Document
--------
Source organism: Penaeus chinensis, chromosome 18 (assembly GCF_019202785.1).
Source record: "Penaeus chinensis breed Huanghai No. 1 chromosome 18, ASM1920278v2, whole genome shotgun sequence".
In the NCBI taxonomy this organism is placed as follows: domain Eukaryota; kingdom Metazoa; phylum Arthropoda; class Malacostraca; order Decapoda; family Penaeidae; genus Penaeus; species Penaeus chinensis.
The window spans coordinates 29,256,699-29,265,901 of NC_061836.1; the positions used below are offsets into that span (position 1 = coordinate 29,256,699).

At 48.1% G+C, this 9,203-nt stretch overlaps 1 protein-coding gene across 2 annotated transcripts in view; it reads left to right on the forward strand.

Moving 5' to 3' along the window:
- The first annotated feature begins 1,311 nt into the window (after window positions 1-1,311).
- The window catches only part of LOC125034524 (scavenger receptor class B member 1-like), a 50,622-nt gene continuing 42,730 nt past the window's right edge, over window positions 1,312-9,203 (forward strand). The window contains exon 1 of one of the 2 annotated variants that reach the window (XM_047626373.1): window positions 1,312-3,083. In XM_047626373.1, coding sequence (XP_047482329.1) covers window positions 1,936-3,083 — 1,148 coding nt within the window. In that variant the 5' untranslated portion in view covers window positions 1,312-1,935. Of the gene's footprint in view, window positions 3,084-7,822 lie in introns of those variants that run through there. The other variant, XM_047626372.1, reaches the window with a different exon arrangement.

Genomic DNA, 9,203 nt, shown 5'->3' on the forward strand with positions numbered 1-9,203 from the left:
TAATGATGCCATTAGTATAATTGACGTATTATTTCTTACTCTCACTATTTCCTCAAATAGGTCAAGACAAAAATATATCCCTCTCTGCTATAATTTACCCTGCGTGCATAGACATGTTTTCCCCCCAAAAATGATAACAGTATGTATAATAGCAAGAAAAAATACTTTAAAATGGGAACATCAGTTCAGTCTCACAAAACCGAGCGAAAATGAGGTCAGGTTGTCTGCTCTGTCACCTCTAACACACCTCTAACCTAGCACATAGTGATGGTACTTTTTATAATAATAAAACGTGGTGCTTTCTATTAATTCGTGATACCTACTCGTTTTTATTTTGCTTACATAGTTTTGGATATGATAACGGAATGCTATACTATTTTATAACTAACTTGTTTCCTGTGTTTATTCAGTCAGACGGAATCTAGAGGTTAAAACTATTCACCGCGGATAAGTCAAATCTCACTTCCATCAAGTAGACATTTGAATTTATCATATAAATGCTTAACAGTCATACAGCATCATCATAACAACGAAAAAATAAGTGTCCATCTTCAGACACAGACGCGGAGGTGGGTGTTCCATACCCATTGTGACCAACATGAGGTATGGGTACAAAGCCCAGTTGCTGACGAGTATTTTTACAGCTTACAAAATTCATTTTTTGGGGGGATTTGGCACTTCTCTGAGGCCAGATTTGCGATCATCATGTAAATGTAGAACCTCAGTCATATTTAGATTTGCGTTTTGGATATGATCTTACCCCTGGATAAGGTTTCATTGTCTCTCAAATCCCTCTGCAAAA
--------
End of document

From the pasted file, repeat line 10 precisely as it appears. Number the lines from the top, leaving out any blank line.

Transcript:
TAATGATGCCATTAGTATAATTGACGTATTATTTCTTACTCTCACTATTTCCTCAAATAGGTCAAGACAAAAATATATCCCTCTCTGCTATAATTTACCCTGCGTGCATAGACATGTTTTCCCCCCAAAAATGATAACAGTATGTATAATAGCAAGAAAAAATACTTTAAAATGGGAACATCAGTTCAGTCTCACAAAACCGAGCGAAAATGAGGTCAGGTTGTCTGCTCTGTCACCTCTAACACACCTCTAACCTAGCACATAGTGATGGTACTTTTTATAATAATAAAACGTGGTGCTTTCTATTAATTCGTGATACCTACTCGTTTTTATTTTGCTTACATAGTTTTGGATATGATAACGGAATGCTATACTATTTTATAACTAACTTGTTTCCTGTGTTTATTCAGTCAGACGGAATCTAGAGGTTAAAACTATTCACCGCGGATAAGTCAAATCTCACTTCCATCAAGTAGACATTTGAATTTATCATATAAATGCTTAACAGTCATACAGCATCATCATAACAACGAAAAAATAAGTGTCCATCTTCAGACACAGACGCGGAGGTGGGTGTTCCATACCCATTGTGACCAACATGAGGTATGGGTACAAAGCCCAGTTGCTGACGAGTATTTTTACAGCTTACAAAATTCATTTTTTGGGGGGATTTGGCACTTCTCTGAGGCCAGATTTGCGATCATCATGTAAATGTAGAACCTCAGTCATATTTAGATTTGCGTTTTGGATATGATCTTACCCCTGGATAAGGTTTCATTGTCTCTCAAATCCCTCTGCAAAA